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How a filmmaker is trying to change India's healthcare system

June 11, 2014 14:36 IST
Roona with her parents after her first surgery.

Chalam's aim is to make a film that not only does justice to Roona's story but also creates awareness about the lack of medical care available to children from underprivileged background in India. She believes her film will help shape public opinion about healthcare and push for much needed reform in the child health space.

The Curley Street Media crew was with Roona and her parents since they arrived to the hospital in Delhi for treatment, determined to document her story. Many questions arose from being around them in this context: Why was Roona's condition allowed to get so severe? Why did the best hospitals in her state turn her away? Roona's doctors unequivocally declared that had Roona been treated at birth, her chances at a normal life would have multiplied manifold.

As Roona recovered from her major surgery, Chalam and her team reached out to paediatric specialists in major private and public hospitals in Delhi. They interviewed public health workers, experts in the field and influential social workers. Many different parties and entities were involved, and each had their own views and opinions about healthcare in India. Some of these voices are in the documentary as well.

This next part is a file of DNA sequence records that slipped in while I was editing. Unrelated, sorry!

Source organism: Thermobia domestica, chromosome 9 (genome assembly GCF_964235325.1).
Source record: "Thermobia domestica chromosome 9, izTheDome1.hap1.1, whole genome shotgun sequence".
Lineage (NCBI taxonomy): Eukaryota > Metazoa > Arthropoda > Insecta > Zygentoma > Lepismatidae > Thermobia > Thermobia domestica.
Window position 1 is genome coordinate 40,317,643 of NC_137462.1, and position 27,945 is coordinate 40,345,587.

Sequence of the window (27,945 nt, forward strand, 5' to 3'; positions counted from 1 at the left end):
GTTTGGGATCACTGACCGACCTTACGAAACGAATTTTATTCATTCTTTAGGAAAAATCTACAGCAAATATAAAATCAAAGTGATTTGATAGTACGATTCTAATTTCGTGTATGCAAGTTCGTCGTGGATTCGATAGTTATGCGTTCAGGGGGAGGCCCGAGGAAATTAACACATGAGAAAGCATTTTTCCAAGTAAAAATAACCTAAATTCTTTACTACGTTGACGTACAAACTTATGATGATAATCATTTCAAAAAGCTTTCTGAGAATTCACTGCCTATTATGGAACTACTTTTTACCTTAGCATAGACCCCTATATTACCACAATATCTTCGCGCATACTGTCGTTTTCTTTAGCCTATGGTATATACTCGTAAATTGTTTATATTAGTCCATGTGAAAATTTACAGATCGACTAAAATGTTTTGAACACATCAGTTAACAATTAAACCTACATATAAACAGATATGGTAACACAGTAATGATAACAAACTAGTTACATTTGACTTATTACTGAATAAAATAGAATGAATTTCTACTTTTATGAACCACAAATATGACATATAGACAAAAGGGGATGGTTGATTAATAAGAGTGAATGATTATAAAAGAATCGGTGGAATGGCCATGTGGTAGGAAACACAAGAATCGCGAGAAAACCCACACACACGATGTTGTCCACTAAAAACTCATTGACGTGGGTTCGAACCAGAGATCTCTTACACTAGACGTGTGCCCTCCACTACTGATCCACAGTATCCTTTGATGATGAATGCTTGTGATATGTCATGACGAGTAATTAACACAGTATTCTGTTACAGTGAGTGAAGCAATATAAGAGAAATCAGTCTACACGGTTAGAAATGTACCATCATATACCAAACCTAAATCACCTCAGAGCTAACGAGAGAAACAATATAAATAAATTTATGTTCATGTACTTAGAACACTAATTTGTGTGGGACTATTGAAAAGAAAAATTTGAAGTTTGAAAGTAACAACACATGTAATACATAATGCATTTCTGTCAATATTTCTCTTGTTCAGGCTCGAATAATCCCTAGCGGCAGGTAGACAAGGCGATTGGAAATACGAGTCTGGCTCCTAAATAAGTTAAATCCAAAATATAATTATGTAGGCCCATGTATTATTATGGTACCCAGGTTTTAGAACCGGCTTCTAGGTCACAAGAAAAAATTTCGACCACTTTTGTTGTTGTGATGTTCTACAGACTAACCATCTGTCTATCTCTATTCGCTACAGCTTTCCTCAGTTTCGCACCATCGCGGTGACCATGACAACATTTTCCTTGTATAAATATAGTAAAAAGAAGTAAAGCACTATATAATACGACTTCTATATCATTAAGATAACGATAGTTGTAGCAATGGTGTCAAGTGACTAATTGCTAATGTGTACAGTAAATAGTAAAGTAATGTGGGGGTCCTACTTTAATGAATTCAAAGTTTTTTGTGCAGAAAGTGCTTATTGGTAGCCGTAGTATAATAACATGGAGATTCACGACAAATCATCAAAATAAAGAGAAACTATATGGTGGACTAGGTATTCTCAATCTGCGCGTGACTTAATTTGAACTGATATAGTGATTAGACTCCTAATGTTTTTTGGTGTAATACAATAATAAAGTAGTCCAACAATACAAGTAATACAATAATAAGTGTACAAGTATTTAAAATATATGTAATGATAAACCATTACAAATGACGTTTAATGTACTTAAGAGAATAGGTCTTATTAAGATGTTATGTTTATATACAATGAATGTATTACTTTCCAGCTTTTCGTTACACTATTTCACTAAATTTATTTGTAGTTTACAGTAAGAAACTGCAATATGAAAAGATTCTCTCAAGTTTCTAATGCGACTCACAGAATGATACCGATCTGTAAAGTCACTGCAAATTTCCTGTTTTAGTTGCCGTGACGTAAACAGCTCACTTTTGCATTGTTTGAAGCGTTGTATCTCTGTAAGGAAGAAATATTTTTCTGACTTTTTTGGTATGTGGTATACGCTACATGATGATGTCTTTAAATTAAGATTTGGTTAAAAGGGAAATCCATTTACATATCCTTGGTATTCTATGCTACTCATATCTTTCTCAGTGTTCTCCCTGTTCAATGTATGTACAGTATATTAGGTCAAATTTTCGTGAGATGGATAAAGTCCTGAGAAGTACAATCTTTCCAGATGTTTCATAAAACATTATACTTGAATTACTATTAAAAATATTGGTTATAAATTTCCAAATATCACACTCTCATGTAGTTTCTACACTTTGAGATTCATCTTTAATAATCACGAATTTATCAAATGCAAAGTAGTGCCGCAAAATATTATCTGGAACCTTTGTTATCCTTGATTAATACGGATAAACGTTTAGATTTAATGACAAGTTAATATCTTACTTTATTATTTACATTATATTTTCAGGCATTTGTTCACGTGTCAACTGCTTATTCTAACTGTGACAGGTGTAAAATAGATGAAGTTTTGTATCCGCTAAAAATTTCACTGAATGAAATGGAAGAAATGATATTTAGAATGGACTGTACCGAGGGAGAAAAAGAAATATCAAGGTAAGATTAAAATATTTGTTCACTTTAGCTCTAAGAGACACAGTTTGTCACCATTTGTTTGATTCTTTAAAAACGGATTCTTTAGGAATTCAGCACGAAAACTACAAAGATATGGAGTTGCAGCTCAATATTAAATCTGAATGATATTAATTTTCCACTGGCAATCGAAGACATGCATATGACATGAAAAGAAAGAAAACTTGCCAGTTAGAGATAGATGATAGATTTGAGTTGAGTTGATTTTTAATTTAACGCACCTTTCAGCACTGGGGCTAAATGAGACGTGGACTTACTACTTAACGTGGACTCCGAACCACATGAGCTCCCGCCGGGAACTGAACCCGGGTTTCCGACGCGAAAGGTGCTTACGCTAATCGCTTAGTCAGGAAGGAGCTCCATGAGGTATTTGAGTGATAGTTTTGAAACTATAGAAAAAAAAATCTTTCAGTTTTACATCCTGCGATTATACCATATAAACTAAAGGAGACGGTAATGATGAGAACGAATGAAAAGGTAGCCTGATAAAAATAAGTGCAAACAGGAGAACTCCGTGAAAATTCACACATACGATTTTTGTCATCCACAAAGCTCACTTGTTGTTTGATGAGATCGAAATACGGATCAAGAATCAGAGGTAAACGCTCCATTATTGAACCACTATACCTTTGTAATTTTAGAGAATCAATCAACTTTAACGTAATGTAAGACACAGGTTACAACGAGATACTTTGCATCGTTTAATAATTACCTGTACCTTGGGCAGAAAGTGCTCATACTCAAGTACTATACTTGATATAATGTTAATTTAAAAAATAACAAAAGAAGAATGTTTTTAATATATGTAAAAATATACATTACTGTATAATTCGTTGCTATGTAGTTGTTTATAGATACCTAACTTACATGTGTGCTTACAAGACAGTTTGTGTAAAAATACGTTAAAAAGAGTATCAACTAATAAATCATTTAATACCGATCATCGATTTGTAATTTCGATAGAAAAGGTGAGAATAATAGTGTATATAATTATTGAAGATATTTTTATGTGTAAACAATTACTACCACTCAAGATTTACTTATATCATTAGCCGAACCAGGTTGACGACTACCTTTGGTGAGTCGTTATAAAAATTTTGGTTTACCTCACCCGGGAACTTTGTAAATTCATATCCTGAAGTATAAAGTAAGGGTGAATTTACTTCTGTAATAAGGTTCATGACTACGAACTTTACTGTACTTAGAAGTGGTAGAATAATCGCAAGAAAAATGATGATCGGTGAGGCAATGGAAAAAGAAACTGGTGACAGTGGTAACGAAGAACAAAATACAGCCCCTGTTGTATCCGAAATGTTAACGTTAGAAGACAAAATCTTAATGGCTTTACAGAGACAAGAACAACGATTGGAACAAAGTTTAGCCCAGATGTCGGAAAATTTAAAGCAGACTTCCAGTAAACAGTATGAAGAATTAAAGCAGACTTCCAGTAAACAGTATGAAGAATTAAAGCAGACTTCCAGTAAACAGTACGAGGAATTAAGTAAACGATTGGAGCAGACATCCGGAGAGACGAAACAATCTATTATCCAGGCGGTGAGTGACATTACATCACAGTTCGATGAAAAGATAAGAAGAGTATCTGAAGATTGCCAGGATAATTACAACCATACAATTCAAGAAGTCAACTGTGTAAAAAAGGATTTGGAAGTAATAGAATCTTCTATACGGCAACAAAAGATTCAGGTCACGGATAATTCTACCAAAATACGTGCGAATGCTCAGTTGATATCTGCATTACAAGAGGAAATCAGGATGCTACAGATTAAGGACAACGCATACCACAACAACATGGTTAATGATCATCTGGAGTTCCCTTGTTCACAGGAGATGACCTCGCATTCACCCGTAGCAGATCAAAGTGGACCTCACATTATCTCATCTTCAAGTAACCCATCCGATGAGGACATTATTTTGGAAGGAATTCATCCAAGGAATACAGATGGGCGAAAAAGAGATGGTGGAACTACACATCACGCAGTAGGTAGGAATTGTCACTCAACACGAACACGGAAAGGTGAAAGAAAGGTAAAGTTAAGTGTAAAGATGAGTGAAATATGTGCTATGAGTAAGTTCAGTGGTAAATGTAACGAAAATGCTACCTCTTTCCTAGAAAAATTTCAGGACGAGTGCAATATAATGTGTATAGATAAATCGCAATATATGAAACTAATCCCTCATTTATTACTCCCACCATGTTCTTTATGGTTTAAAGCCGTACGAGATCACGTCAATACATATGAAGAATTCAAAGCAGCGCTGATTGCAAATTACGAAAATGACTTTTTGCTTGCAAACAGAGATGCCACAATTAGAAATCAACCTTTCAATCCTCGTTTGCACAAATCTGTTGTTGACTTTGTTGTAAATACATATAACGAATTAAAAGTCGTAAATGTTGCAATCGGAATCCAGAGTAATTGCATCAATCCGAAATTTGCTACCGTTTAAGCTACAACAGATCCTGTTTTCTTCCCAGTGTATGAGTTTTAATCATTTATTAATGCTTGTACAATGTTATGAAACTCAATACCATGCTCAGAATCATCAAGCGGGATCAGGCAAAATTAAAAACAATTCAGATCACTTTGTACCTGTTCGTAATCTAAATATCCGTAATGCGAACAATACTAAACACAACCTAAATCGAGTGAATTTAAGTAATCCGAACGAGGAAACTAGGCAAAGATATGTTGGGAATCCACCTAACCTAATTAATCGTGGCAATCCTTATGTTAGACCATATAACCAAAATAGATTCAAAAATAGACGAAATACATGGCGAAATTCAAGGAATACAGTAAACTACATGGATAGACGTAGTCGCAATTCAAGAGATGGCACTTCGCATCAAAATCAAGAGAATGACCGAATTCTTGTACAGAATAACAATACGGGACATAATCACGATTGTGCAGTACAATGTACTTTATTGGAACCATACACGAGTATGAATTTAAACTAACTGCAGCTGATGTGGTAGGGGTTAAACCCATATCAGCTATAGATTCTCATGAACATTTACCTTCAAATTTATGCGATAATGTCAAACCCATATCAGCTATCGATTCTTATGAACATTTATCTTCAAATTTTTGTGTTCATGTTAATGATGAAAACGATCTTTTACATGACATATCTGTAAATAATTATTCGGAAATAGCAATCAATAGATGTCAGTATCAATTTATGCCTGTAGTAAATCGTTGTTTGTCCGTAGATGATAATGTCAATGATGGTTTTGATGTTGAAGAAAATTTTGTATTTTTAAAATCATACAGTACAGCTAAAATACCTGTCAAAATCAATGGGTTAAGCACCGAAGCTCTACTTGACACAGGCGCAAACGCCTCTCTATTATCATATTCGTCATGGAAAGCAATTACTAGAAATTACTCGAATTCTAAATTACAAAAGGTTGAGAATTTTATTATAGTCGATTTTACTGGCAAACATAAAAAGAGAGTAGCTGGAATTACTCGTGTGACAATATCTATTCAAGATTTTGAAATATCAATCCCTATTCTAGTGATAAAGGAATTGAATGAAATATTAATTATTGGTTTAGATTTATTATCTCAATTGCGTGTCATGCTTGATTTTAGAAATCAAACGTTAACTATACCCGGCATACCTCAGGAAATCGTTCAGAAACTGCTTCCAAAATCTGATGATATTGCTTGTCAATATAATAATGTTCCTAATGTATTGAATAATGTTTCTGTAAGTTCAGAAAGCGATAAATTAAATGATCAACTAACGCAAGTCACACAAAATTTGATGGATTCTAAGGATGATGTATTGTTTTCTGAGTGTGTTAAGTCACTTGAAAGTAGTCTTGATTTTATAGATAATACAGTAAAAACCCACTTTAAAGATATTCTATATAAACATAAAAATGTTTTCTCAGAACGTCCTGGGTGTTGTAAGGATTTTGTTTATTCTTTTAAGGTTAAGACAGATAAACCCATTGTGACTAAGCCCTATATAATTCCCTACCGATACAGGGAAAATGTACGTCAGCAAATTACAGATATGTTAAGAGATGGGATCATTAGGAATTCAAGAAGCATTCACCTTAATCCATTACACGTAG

"The film is not just about showing the failure of the public health system in India -- I think that is apparent -- but it's also about health practices that work," she said. "And Roona's story, I think more than anything, is an absolute symbol of hope. The odds of her living were ridiculous, and she has survived."

Boswell explained that the film is a call to action to viewers, helping them understand how they can partner with grassroots organisations doing work to serve communities in need of better health services and trying to improve the system overall. She said the goal is to ultimately get the documentary translated to different languages and do a rural roadshow with it through villages across the subcontinent.

"We want to use this film as an awareness-building tool and then use it to connect with the soldiers on the ground, whether it be hospitals or Doctors Without Borders or some other group to have contact with us and are able to educate families and can go into these villages and teach them," she said.

Those interested in contributing the campaign can visit